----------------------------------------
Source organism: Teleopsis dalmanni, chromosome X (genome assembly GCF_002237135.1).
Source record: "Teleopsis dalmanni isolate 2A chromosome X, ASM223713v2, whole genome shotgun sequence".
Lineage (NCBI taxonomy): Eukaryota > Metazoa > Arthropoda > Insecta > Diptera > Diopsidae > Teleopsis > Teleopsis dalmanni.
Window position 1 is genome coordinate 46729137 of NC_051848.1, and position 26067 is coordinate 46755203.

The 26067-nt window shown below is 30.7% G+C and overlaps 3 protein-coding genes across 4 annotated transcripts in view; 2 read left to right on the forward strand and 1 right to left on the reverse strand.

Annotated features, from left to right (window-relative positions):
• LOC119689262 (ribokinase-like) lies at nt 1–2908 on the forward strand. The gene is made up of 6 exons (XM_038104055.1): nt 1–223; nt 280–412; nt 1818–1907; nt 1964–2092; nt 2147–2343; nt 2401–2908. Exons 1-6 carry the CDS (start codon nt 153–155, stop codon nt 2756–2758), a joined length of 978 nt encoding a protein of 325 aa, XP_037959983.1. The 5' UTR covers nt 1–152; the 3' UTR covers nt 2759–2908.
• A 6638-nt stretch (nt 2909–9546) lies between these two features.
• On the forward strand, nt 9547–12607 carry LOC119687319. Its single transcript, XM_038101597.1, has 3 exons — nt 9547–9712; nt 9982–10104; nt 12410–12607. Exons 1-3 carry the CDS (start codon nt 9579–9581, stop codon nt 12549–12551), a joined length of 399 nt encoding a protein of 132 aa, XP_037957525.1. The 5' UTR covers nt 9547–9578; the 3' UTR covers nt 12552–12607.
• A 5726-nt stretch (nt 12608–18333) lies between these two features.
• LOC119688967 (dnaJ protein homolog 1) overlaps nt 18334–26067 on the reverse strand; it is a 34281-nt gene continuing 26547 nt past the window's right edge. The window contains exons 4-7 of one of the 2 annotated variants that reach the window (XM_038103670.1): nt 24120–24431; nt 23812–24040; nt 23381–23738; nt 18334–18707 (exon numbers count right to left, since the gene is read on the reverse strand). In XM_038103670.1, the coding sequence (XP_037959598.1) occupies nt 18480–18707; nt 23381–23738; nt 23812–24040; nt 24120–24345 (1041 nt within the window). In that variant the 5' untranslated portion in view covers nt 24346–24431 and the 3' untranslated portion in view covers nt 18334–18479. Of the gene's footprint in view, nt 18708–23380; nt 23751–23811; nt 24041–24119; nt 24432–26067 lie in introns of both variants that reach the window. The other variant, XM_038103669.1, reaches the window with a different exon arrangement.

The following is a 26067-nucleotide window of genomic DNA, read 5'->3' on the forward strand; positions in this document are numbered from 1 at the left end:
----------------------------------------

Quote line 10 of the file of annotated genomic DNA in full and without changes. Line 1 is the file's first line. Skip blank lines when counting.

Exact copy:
• A 5726-nt stretch (nt 12608–18333) lies between these two features.